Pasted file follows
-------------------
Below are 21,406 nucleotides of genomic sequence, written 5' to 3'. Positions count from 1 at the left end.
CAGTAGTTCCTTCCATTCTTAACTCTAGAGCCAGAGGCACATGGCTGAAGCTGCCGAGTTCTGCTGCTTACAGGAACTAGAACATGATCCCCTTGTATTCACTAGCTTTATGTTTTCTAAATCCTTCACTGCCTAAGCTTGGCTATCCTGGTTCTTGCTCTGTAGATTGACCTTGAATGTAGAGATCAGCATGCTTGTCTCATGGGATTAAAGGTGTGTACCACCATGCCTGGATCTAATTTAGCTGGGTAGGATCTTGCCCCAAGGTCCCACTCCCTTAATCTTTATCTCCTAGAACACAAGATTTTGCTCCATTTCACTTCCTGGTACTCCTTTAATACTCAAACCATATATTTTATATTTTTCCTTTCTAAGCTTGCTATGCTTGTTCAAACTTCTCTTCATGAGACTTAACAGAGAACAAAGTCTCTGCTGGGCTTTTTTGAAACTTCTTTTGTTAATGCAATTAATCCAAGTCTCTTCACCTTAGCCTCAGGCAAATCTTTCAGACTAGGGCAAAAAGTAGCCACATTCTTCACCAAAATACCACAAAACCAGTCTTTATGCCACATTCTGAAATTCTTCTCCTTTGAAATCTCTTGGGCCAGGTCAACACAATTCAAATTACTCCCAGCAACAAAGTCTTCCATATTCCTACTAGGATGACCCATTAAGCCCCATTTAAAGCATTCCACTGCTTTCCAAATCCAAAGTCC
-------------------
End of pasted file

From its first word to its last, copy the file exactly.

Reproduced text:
Below are 21,406 nucleotides of genomic sequence, written 5' to 3'. Positions count from 1 at the left end.
CAGTAGTTCCTTCCATTCTTAACTCTAGAGCCAGAGGCACATGGCTGAAGCTGCCGAGTTCTGCTGCTTACAGGAACTAGAACATGATCCCCTTGTATTCACTAGCTTTATGTTTTCTAAATCCTTCACTGCCTAAGCTTGGCTATCCTGGTTCTTGCTCTGTAGATTGACCTTGAATGTAGAGATCAGCATGCTTGTCTCATGGGATTAAAGGTGTGTACCACCATGCCTGGATCTAATTTAGCTGGGTAGGATCTTGCCCCAAGGTCCCACTCCCTTAATCTTTATCTCCTAGAACACAAGATTTTGCTCCATTTCACTTCCTGGTACTCCTTTAATACTCAAACCATATATTTTATATTTTTCCTTTCTAAGCTTGCTATGCTTGTTCAAACTTCTCTTCATGAGACTTAACAGAGAACAAAGTCTCTGCTGGGCTTTTTTGAAACTTCTTTTGTTAATGCAATTAATCCAAGTCTCTTCACCTTAGCCTCAGGCAAATCTTTCAGACTAGGGCAAAAAGTAGCCACATTCTTCACCAAAATACCACAAAACCAGTCTTTATGCCACATTCTGAAATTCTTCTCCTTTGAAATCTCTTGGGCCAGGTCAACACAATTCAAATTACTCCCAGCAACAAAGTCTTCCATATTCCTACTAGGATGACCCATTAAGCCCCATTTAAAGCATTCCACTGCTTTCCAAATCCAAAGTCC